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Home / Health & Science

My fight for cheaper medicines is far from over, says pharmacist

HEALTH & SCIENCEBy GRAHAM KAJILWA | Tue,Aug 16 2016 00:00:00 EAT
By GRAHAM KAJILWA | Tue,Aug 16 2016 00:00:00 EAT

 Kenya Pharmaceuticals Distributors Association Chairman Kamamia wa Murichu displays his 'Titans Building Nations' award, which he received for his efforts to make drugs affordable to Kenyans. He received the award at a ceremony held in Nairobi yesterday. (PHOTO: WILLIS AWANDU/ STANDARD)

You (or your relative) fall sick and your doctor gives a prescription with strict instructions to buy a particular brand, often the most expensive.

The doctor argues that cheap is not original, it is a counterfeit and you believe him because you value your health.

Well, your doctor may be wrong. In fact, your doctor is wrong if you ask Dr Kamamia wa Murichu from the Kenya Pharmaceuticals Distributors Association (KPDA).

Murichu imports medicine just like any other pharmacist in the country. The difference is his are cheaper and readily available compared to those imported by the registered agents of the multi-billion-shilling international manufacturers.

“It is called parallel importation which is not illegal. Our products are of the same quality as those sold by the said agents but multinationals are fighting us claiming that they are counterfeits,” said Murichu.

The award

It is his commitment to pursue this calling of business driven by humanity, and not profit, that saw the KPDA chair awarded with the ‘Titans Building Nations’ award yesterday.

“It cannot be that we buy medicine at 30 to 50 per cent more compared to the multinationals themselves,” he says.

An example is an antibiotic that sells at Sh1,500 (USD 15) in the United States but sells at Sh7,500( US$ 75) in Mozambique and even more in Kenya.

Murichu explains that these multinationals use developing nations to maximise their profits as in their territories there is an even health insurance policy and drugs prices are Government-controlled.

“But here, we buy drugs from our own pocket. We have no comprehensive insurance and no price control. And it is even worse because these multinationals collude with doctors to prescribe specifically these expensive medicine,” says Murichu.

That is why Murichu and his colleagues took advantage of parallel importation that is commonly practised by all other traders and anchored in the World Trade Organisation provision as well as in the Kenyan laws.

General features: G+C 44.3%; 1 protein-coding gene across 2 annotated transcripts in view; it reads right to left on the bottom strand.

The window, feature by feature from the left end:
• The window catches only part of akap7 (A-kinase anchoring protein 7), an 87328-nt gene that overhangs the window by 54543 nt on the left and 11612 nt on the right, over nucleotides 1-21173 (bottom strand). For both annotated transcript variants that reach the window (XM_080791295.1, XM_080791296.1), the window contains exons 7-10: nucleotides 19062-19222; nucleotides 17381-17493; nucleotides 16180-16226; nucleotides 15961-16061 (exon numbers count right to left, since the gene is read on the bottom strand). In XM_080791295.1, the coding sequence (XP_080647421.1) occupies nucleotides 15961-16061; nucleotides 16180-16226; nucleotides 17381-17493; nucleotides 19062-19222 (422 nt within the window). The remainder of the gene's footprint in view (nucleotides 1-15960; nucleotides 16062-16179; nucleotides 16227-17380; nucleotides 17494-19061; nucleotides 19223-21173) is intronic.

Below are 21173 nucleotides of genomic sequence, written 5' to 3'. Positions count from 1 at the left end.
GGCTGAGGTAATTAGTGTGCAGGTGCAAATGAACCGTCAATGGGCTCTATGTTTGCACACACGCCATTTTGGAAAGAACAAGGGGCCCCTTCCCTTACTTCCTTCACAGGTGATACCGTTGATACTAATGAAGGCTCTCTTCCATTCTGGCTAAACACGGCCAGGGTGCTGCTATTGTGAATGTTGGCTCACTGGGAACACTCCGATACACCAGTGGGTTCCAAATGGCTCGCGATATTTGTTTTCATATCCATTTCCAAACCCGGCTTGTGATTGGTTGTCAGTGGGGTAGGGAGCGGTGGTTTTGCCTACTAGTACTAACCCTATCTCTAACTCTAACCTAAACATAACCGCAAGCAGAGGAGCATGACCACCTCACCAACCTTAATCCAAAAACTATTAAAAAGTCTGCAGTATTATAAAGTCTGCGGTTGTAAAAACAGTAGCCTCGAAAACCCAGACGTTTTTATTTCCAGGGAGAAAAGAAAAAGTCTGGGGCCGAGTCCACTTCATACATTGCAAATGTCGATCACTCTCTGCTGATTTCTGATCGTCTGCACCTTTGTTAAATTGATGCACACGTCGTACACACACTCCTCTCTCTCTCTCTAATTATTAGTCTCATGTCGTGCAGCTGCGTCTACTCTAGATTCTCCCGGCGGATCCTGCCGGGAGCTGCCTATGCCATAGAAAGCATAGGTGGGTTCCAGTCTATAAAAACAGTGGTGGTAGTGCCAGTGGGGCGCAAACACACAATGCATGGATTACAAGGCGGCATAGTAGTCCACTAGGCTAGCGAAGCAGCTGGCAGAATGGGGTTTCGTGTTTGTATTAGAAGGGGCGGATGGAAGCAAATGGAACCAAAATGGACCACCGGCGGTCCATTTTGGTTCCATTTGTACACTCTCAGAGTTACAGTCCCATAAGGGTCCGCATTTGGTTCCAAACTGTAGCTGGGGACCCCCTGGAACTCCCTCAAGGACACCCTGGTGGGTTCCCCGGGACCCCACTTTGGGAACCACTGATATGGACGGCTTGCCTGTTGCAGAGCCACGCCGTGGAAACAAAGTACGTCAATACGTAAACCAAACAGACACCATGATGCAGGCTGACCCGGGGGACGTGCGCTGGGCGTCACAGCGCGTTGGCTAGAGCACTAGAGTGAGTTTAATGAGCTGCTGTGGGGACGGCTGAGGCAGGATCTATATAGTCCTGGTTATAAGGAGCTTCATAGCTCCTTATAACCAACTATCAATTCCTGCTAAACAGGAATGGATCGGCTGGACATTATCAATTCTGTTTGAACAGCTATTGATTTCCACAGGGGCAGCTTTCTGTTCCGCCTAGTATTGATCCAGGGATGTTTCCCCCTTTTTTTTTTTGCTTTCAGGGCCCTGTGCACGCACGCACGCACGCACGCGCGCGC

“It is in the law that a seller ceases to have rights to the product on first sale. Whoever buys can decide to do anything with it, so for us we buy from wholesalers who have bought from the manufacturers and then sell them back home at a cheaper price,” says Murichu.

It is like buying a car. If you buy new Toyota Land Cruiser from a registered dealer in the country, it will cost you some Sh13 million but when you buy it from Dubai or Japan, it will be about Sh10 million or less.

It is the same reason, he explains, why Kenyans buy goods from Uganda because of their fair tax regimes yet the quality is the same.

“When you buy a drug from a registered agent, the price has factored the dollar fluctuation, service fee, profit, and expense (labour, power, as well as tax),” he explains.

Parallel importation

Through parallel importation, Murichu says a pharmacist can import just one drug for you, unlike agents who import drugs for profit volumes.

“A manufacturer can have 2,000 varieties but an agent deals with just 50 because the others are not that ‘marketable’.

“What if he runs out of stock or his goods get held up at the port or he goes bankrupt? Should people die because someone has put money ahead of people’s lives?” he poses.

He argues that the most affected of individuals are actually those who travel abroad for specialised care then they come back with prescribed medicine that is not easily available in the market. Averagely, some 10,000 Kenyans spend Sh11 billion annually on cancer treatment mainly in India, Dubai and South Africa.

These are the same countries that KPDA noted have embraced parallel importation despite the fight from multinationals.

But in his fight, multinationals have found a way to bring down Murichu and his team.

For example, patent life (period when the drug manufacturer owns the sole rights of the drug for profit purposes) has been increased from seven to 20 years.

“And now they come up with new brands of the same drug then claim the earlier one is a counterfeit (which increases patent life of the same drug but just under a different name) yet they have just changed packaging and name, which affects the pricing too,” says Murichu.

Increasing patent period also means that generic medicine (not manufactured by the original manufacturer) will reduce in the market yet they are also cheaper compared to original.

His fight is what has made it possible for HIV patients to access cheaper anti-retroviral medicine.

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